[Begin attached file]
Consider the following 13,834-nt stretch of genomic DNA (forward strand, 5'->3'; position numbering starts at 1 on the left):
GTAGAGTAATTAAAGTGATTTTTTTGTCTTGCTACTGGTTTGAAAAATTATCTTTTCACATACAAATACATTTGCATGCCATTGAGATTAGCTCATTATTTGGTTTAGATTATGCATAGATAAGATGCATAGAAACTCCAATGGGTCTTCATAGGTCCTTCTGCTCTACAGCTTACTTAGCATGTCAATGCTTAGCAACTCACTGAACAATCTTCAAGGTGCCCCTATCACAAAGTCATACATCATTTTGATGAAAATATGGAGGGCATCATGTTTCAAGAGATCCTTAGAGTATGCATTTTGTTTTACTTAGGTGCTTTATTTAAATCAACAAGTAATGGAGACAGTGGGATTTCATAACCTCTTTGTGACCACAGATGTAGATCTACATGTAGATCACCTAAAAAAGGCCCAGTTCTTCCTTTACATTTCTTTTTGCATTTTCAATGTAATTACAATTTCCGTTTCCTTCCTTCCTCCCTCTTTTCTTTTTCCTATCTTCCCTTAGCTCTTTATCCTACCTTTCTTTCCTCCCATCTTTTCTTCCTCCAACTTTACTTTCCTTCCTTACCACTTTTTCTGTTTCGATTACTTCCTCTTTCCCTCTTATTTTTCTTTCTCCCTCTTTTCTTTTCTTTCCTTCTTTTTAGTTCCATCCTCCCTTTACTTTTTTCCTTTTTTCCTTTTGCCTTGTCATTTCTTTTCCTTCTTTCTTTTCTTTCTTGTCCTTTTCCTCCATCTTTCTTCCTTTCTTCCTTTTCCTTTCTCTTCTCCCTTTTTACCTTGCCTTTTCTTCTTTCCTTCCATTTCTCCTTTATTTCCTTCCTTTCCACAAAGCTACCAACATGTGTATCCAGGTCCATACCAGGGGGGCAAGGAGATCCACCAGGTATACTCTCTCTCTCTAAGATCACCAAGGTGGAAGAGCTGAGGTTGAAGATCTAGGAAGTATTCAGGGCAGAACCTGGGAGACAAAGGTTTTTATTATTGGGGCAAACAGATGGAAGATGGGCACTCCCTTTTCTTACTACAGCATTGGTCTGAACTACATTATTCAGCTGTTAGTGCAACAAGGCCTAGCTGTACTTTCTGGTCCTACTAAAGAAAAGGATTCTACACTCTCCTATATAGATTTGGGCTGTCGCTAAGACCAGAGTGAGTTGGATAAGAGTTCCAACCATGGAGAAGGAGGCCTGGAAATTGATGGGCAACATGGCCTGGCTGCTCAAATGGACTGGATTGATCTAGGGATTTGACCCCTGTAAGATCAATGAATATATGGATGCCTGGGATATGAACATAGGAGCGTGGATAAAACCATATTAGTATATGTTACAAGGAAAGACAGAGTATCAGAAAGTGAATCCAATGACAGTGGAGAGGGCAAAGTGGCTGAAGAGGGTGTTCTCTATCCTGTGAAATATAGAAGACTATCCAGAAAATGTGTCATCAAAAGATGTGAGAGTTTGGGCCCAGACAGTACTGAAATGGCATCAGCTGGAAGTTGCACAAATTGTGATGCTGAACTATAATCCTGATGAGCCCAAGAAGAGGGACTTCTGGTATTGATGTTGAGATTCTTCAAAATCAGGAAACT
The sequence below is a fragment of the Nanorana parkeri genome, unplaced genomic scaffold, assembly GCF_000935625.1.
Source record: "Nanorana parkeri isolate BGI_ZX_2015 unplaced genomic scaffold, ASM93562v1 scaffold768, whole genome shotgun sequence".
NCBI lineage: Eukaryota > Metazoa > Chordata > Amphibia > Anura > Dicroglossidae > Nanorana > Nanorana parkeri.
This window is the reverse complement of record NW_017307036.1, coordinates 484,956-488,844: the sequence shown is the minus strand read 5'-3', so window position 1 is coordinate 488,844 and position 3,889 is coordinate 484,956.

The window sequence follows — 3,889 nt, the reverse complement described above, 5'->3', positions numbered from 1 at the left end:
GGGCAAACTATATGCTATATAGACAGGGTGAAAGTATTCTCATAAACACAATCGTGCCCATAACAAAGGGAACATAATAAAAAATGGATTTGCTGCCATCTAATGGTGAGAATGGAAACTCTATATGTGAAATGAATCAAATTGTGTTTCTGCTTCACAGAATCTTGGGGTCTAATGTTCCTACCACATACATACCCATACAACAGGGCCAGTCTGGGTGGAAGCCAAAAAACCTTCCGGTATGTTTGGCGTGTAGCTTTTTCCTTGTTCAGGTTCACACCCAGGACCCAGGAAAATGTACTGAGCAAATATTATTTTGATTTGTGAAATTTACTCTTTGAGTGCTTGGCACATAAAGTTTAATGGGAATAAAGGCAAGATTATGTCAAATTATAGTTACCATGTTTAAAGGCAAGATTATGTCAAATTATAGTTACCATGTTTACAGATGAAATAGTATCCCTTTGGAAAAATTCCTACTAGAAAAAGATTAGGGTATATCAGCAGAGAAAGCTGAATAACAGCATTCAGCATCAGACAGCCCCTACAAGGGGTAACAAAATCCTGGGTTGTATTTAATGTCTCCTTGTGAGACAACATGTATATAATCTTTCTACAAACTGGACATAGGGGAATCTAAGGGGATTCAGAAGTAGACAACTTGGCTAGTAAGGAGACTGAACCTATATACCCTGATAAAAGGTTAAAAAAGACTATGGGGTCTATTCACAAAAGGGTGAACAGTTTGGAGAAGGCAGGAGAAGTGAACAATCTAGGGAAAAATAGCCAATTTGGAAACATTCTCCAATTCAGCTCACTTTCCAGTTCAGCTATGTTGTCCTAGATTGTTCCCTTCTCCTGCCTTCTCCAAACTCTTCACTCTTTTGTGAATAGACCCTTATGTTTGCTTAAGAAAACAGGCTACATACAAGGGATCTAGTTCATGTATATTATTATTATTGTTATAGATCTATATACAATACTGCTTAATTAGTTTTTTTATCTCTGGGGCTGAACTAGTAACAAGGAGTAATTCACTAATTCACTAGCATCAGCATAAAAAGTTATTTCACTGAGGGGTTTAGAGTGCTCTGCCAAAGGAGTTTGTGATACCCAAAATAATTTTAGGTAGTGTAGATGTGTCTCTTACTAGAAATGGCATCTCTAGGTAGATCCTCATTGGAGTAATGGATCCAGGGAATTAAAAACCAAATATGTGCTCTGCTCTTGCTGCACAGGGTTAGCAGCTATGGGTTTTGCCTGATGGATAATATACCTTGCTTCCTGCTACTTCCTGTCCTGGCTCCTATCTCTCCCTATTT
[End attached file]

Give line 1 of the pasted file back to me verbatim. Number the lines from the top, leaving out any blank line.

Consider the following 13,834-nt stretch of genomic DNA (forward strand, 5'->3'; position numbering starts at 1 on the left):